When I read stuff like this, I feel a strong spiritual tension. I want to honor the sacred scriptures, but I feel my stomach turn when I think about the implications of passages like these. In particular, the word “submit” leaves a bad taste in my mouth. Would Peter, I wonder, encourage the victims of genocide to submit to their authorities? Would he suggest that wives beaten by their husbands should remain in their marriages? What would he have said about the institution of slavery in America? Many white people throughout American history have indeed used his text as a justification for it.
Not too long ago, my wife pointed me to an article in the LA Times (see photo above) about a woman who was attacked by her husband with a machete. The thought of such a cruel act is itself enough to trigger intense feelings of disgust and anger. How can you look at the image above and not be enraged? And yet, on top of this is the response this woman received when she sought out spiritual counsel prior to the attack.
“In most cases, every time there was a problem, I would run to our pastor,” she said. “The pastor would always tell me, ‘Jackie, please persevere. That man will come to change one day.’ The pastor and the church elders would just encourage us.
When I read that this woman’s spiritual leaders encouraged her to remain in a relationship that eventually led to this travesty, I am quite perplexed. And yet, this is the mentality of many spiritual leaders in modern Christian communities. As Christians, we are called to suffer in silence–patiently enduring the abuse we are under no matter how severe it becomes. After all, that’s what Jesus did, right?
When I brought these concerns to the group for discussion, one member suggested that we need to look at the Bible in its entirety rather than basing our theology on these small sections. Most of the Bible is about social justice–healing the hurting, feeding the poor, and lifting up the oppressed. I totally agree with this.
However, those admonitions tend to be about how we address the suffering of others–not how we address our own. Sure, we should fight for the dignity of others, but do we have a right as Christians to stand up for ourselves? Or, are we called to passive acceptance of our suffering? We can help others, but can we help ourselves? Are we called to be doormats for the sake of Christ?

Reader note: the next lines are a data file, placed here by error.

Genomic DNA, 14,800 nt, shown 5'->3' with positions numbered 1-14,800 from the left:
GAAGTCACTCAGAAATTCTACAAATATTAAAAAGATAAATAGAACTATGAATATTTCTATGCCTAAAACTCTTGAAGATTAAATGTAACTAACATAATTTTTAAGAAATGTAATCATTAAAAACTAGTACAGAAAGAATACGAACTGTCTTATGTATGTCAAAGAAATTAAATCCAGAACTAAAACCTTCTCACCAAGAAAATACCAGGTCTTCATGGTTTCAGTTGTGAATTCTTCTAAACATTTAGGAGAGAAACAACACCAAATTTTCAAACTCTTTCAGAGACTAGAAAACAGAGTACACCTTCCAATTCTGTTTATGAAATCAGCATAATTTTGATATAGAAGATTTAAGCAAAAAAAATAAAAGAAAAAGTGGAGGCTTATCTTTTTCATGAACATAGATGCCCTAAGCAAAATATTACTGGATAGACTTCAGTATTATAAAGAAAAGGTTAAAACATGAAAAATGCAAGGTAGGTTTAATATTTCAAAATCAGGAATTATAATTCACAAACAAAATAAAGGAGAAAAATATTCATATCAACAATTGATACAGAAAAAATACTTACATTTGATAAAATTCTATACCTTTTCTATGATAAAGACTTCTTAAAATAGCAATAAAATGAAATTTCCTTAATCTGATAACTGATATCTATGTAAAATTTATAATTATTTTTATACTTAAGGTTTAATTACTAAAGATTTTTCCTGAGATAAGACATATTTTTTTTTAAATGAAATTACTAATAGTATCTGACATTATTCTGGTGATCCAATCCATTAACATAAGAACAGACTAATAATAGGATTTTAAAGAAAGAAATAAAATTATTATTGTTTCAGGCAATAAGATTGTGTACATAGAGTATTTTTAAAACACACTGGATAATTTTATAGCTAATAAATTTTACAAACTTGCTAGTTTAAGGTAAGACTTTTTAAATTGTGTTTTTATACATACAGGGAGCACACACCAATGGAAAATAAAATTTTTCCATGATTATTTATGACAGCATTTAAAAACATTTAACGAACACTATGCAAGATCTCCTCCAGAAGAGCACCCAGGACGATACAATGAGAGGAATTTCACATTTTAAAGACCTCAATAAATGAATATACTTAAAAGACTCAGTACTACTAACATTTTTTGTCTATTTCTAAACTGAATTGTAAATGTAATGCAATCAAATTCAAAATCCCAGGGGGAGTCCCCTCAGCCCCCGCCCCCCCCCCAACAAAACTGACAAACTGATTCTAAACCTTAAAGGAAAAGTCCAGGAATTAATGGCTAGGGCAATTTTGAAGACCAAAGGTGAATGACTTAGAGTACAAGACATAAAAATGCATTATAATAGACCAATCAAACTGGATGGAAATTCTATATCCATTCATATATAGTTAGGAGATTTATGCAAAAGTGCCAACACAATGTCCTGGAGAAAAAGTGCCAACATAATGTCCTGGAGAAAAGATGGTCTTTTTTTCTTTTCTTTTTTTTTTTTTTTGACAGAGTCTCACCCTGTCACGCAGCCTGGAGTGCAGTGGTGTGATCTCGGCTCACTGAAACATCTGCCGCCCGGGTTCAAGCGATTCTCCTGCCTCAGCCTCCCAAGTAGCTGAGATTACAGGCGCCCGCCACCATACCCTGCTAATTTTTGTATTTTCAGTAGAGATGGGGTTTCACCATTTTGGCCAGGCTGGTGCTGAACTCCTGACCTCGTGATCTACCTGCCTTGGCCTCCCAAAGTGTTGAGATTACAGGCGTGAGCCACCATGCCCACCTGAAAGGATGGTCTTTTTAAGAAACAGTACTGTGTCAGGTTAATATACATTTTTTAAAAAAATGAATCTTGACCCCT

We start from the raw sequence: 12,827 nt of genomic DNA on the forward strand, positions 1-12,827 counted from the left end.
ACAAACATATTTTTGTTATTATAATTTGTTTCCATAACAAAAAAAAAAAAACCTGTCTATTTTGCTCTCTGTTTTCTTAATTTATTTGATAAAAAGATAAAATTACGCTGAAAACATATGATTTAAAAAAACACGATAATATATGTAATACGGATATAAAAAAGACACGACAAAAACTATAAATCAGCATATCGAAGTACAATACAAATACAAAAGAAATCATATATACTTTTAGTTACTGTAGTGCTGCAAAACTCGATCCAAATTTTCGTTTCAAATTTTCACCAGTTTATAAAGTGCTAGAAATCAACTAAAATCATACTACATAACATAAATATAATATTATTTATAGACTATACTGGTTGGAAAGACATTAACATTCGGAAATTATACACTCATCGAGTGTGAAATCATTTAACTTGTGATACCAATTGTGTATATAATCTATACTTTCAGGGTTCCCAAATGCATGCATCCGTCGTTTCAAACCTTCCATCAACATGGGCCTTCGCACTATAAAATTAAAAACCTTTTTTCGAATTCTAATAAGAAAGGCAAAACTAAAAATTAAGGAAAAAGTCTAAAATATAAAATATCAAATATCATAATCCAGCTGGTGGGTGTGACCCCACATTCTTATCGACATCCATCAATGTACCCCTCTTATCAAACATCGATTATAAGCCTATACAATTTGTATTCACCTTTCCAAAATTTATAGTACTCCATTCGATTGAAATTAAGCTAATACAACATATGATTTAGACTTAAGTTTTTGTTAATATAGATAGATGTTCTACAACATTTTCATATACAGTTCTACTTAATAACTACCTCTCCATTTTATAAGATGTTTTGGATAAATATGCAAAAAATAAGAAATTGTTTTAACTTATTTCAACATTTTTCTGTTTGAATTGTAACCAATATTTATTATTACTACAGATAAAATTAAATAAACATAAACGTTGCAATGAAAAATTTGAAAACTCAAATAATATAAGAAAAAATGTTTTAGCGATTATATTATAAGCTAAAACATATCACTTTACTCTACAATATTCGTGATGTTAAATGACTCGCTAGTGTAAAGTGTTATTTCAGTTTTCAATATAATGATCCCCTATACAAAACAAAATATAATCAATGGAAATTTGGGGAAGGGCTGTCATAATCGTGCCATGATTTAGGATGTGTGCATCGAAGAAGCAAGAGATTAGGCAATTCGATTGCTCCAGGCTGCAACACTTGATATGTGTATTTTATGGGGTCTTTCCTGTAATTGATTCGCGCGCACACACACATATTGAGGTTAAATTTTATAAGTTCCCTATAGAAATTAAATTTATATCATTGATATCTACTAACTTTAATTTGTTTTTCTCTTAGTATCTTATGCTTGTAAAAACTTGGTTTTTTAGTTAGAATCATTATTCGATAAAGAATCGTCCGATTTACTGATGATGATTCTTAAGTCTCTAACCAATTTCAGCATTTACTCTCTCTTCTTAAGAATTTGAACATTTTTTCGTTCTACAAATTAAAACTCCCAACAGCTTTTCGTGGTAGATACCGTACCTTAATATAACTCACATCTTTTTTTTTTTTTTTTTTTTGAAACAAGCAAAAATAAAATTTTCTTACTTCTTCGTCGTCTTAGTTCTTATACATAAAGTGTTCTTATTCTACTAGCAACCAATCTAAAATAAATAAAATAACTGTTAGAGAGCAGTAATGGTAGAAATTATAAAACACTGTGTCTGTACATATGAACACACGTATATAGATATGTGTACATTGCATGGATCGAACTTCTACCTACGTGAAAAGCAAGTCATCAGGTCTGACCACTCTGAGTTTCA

Many contemporary theologians have argued that the manner in which the church has handled passages such as these has led to the worst oppression. I’ve already mentioned the way American Christians were notorious for condoning slavery. Even today, in the Black Lives Matter movement, I hear Evangelical Christians condemning people of color for resisting social inequalities. Shouldn’t they instead simply endure those inequalities without complaint? And, of course, Feminist theologians have been very vocal about the abuses of women in the history of the church. Take, for example, this excerpt from an essay by Joanne Carlson Brown and Rebecca Parker (taken from this article by Steven Tracy):
Women are acculturated to accept abuse. We come to believe that it is our place to suffer… Christianity has been a primary—in many women’s lives the primary—force in shaping our acceptance of abuse.
So, how should we respond to these criticisms? Is 1 Peter just an archaic letter that has no relevance to us? Should we simply discard it in the name of social justice? Or, rather, is it possible that we’ve been reading it wrong all along? Is there a way to read the passages above and still maintain our dignity as human beings?
How to suffer with dignity
Popular interpretations of these passages have, I think, led to people in the Christian community to believe in a sort of masochistic call to suffering. If we aren’t hurting, then we aren’t being faithful to God. So, we should seek out situations in which we suffer. Pain isn’t something to be avoided; on the contrary, it’s redemptive. It’s what Jesus has called us to.
I don’t think that is what’s happening here in 1 Peter. Under persecution, the Christians to whom Peter was writing were already enduring suffering. In various social contexts (oppressive regimes, slavery, non-egalitarian marital relationships), Christians were faced with situations in which they had little or no freedoms. When their faithfulness to the way of Christ leads them to fall under suspicion of their oppressors, should they continue walking in that way? That, I think, is the question Peter is addressing. It isn’t that they should continue to suffer for suffering’s sake; it’s that they should continue to do good–even if they experience suffering as a result.
Peter isn’t suggesting self-flagellation. He isn’t recommending that these Christians help their abusers devise new methods by which they can be tortured. He isn’t glorifying suffering. His emphasis is on the conduct of the Christians, in spite of their suffering.